Republic Airways Holdings' bid to buy bankrupt Frontier Airlines won out over a higher bid by Southwest Airlines after pilots leaders for Southwest and Frontier could not agree on how to combine their two groups.
Republic's $108.8 million bid for all of Denver-based Frontier was selected by a federal bankruptcy judge in New York late Thursday over Southwest's $170 million bid for 80 percent of Frontier and its Lynx regional subsidiary.
Frontier's unsecured creditors -- including Republic, its largest creditor -- would have gotten nearly 5 cents more on the dollar they're owed under Southwest's bid. But Southwest would not back off its condition that the Southwest and Frontier pilots unions reach agreement on merging their seniority lists before the deal closed. Talks between the unions broke off late Wednesday night, and efforts on Thursday to put a union deal together at the last minute failed.
Southwest CEO Gary Kelly, citing concern for maintaining his company's employee-friendly culture, said, "We said all along that we would only move forward on this deal if it proved to be the right decision for our employees and financially prudent."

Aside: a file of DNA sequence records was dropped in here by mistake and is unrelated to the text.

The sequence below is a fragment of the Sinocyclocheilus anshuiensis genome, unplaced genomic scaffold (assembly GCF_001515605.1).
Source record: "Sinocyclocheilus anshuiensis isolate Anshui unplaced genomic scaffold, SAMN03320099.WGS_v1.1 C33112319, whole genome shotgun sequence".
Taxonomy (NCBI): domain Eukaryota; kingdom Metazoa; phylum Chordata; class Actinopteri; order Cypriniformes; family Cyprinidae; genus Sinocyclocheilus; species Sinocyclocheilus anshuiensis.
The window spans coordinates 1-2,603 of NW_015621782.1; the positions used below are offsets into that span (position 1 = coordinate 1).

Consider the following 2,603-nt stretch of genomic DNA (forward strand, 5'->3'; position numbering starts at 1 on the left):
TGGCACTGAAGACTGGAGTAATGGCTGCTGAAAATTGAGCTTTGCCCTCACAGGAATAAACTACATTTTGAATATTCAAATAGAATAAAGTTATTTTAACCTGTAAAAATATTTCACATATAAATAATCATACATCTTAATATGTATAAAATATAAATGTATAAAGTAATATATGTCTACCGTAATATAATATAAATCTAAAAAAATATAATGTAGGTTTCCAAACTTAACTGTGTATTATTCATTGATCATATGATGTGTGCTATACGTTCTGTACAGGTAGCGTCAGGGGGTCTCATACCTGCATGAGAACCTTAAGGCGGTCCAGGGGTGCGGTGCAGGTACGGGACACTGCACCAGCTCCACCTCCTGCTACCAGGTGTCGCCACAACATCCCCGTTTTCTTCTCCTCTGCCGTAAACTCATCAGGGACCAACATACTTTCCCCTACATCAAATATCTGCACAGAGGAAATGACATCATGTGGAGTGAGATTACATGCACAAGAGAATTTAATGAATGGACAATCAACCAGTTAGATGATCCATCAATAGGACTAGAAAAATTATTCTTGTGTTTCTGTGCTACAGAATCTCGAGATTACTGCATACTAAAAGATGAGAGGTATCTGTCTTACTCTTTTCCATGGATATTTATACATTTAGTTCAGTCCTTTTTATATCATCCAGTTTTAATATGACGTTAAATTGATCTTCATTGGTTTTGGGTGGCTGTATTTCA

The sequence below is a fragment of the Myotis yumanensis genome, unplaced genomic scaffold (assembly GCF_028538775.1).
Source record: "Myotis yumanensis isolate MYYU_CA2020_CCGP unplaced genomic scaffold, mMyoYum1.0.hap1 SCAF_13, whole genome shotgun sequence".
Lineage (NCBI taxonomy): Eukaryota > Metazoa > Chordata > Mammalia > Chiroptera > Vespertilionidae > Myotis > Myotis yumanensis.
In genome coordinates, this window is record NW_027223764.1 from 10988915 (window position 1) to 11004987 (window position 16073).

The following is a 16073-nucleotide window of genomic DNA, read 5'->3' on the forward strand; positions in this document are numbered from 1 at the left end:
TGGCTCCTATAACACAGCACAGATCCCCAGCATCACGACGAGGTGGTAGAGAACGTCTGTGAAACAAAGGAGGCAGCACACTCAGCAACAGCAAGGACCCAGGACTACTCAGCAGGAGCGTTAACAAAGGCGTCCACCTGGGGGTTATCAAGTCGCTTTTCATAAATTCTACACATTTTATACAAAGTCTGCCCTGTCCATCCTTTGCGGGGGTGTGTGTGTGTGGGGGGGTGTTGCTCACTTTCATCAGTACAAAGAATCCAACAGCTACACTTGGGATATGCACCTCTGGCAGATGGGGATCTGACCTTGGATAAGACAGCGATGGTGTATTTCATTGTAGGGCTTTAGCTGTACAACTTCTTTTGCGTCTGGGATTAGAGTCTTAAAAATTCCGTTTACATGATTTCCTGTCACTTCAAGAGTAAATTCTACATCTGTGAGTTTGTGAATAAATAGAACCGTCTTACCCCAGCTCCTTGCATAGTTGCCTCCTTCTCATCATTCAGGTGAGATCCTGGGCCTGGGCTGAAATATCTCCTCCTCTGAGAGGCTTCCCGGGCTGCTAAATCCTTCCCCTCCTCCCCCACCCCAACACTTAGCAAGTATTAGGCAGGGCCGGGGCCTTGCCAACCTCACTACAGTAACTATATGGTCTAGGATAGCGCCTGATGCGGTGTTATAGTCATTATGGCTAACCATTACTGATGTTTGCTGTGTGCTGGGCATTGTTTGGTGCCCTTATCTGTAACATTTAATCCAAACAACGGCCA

Republic plans to keep Frontier operating as it currently does in direct competition from its Denver hub with United Airlines and Southwest. One of Republic's three regional airline subsidiaries flies as the United Express regional carrier there.
Republic's regional units are Chautauqua and Republic airlines, and Shuttle America. But they do not operate under their own names. Rather, they contract with major airlines to provide regional carrier services under the major carriers' brand names, such as Delta Connection and US Airways Express.
Republic also is part owner of tiny Mokulele Airlines in Hawaii. And last month it completed its acquisition of bankrupt Midwest Airlines, a Milwaukee-based carrier that it plans to transition to smaller Embraer regional jets.
According to an e-mail to Southwest pilots from the Southwest Airlines Pilots Associations' merger negotiators, their union wanted Frontier's 700 pilots to all go to the bottom of Southwest's seniority list.
They argued that Frontier pilots would still be getting a raise and that their long-term career prospects would be much better with Southwest. Frontier Airlines Pilots Association officials, the SWAPA e-mail said, insisted on "relative" seniority: They wanted Frontier captains to remain captains at Southwest, even if that left Southwest pilots with more years of experience lower on the combined seniority list.
Southwest's plan had been to phase out Frontier's 51 Airbuses over two years, replacing them with Boeing 737s, its preferred airplane. The acquisition, Southwest officials have said, would have given Southwest the ability to resume its once-rapid growth and enter two major air travel markets it does not yet service: Atlanta and Washington Reagan National.